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OPINION

The success of Prop 209

California’s colorblind mandate was a noble landmark, but some lawmakers want to tear it down.

Students on the University of California at Los Angeles campus.
Students on the University of California at Los Angeles campus.ROBYN BECK/Photographer: Robyn Beck/AFP via

In 1996, Californians approved Proposition 209, the California Civil Rights Initiative. By a 55 percent majority, voters amended California’s constitution to put an end to state-sponsored discrimination on the basis of race or sex. Proposition 209 required state government to get out of the business of quotas and preferences — to stop judging citizens by the color of their skin, and focus instead on the content of their character and the level of their ability.

The organizers of Proposition 209 were mostly political amateurs linked by a principled commitment to colorblindness. The opponents of Proposition 209, on the other hand, included some of the savviest political operators in California, from then-Mayor Willie Brown of San Francisco to the California Teachers Association. Foes of the ballot initiative were often vicious in their opposition.

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But the proposed amendment was written in language so straightforward, voters could judge it for themselves: “The state shall not discriminate against, or grant preferential treatment to, any individual or group on the basis of race, sex, color, ethnicity, or national origin in the operation of public employment, public education, or public contracting.” Most Californians agreed, and the principle of equal opportunity for all, quotas for none, was added to the state constitution.

Now some California legislators are pushing to repeal Prop 209. They have introduced legislation to re-legalize racial preferences in college admissions, government hiring, and public contracting.

The repeal bill, Assembly Constitutional Amendment 5, dubbed ACA-5, contains a lengthy preamble that paints a doleful portrait of life under Proposition 209, especially on campus. The ban on racial preferences, it says, “reduces the graduation rates of students of color” and has had “a devastating impact on minority equal opportunity and access to California’s publicly funded institutions of higher education.” Because universities stopped recruiting by race, claims ACA-5, “diversity within public educational institutions has been stymied.”

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But Gail Heriot, a University of San Diego law professor and a member of the US Commission on Civil Rights, counters that Prop 209 “has been good for Californians — of all races,” and that ACA-5’s proponents are misstating the data. By eliminating racial preferences, Heriot wrote last week, the 1996 amendment did away with the pressure to admit minority students to competitive institutions their credentials hadn’t prepared them for. As a result, the number of underrepresented minority students at Berkeley, the most demanding University of California campus, decreased. “But those students didn’t just disappear,” Heriot observed. “Most were accepted at other campuses of the prestigious UC system, based on their own academic records rather than their skin color. On several UC campuses, their numbers increased. More important, their performance improved dramatically.”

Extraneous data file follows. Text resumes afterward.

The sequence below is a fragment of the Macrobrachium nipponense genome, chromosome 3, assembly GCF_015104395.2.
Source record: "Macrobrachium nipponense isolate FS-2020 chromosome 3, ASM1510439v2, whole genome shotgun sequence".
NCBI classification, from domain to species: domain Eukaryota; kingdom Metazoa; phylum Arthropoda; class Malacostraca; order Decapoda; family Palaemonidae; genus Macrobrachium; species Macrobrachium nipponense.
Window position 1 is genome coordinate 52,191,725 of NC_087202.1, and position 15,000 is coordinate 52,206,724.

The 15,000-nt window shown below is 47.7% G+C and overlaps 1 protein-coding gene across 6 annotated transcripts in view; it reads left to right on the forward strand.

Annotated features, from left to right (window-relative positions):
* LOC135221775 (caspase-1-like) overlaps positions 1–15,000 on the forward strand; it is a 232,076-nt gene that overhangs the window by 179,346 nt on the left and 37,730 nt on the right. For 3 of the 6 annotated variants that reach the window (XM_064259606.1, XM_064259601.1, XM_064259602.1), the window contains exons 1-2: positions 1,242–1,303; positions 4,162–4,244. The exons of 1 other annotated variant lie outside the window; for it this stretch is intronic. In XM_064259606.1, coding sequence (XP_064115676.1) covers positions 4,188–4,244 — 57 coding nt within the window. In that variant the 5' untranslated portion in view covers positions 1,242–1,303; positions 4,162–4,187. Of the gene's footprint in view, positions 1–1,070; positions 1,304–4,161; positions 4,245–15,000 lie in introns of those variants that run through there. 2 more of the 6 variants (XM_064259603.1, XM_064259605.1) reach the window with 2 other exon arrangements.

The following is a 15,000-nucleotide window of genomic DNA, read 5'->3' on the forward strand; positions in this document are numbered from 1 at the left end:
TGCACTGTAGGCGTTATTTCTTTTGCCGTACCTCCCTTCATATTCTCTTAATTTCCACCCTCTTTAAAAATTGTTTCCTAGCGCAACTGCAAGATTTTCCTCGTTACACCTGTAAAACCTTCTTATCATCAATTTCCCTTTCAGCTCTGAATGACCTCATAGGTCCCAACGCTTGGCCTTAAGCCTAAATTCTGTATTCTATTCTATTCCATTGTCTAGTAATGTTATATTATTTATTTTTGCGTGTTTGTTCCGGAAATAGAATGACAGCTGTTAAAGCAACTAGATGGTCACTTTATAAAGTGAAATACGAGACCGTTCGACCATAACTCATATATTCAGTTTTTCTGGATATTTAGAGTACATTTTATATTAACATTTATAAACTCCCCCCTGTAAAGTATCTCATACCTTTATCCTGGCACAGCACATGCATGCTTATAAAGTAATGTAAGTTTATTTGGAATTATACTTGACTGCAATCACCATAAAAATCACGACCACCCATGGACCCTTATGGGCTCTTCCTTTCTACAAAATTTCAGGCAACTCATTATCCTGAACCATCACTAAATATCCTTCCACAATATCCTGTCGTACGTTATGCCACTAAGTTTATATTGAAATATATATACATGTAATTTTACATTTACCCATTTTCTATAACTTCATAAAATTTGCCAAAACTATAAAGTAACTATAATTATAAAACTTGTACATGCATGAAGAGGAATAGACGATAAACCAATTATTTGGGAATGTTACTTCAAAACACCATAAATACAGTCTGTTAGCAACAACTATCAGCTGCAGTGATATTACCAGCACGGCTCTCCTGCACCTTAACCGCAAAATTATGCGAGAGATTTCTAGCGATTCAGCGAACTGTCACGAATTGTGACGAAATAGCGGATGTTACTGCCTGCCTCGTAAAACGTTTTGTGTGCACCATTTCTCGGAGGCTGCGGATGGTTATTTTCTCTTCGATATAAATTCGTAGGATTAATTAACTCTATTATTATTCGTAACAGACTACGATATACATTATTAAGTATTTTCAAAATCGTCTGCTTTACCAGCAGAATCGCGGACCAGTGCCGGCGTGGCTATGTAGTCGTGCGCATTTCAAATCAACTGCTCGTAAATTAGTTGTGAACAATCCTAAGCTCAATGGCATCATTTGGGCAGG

The University of California at San Diego illustrates the effect.

In the year before Proposition 209 was adopted, only one Black freshman at UC-San Diego was an honor student. But 20 percent of Black freshmen became honor students the following year, noted Heriot, while the number of underrepresented minority students in academic jeopardy fell dramatically.

Improved academic performance has been accompanied by steady improvement in enrollment and graduation rates, as Wenyuan Wu of the Asian American Coalition for Education recently documented in the Orange County Register:

“In the University of California system, four-year graduation rates of underrepresented racial minorities rose from 31.3 percent [before Proposition 209] … to 43.3 percent during 2001-03. In 2014, underrepresented racial minorities’ four-year graduation rate rose to a record high of 55.1 percent.”

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And what is true of graduation rates is equally true of enrollment. Both in absolute numbers and as a percentage of all admissions, there are more minority students on University of California campuses than ever before. The charge that Proposition 209 “stymied” diversity in California’s public higher-education system, Wu says flatly, “is simply untrue.”

Last summer, the University of California system admitted the largest and most diverse class of freshmen in its history — without resorting to racial quotas. Fully 40 percent of the new undergraduates, reported the Los Angeles Times, were Black, Hispanic, or American Indian.

The enemies of Proposition 209 have tried several times to get it overturned through litigation, but the California Supreme Court has twice upheld the constitutional ban on racial preferences. In 2012, the US Court of Appeals for the Ninth Circuit held the amendment as well.

California paved the way for the adoption of similar colorblind mandates in Michigan, Nebraska, Washington, Idaho, and Arizona. Truly, Proposition 209 was a landmark: In the nation’s most multiracial, multiethnic state, voters 24 years ago directed their government to stop preferring some citizens over others because of their physical characteristics. ACA-5 would undo a noble achievement. Don’t let that happen, California.

Jeff Jacoby can be reached at jeff.jacoby@globe.com. This column is adapted from the current issue of Arguable, his weekly e-mail newsletter. To subscribe to Arguable, go to bitly.com/Arguable.

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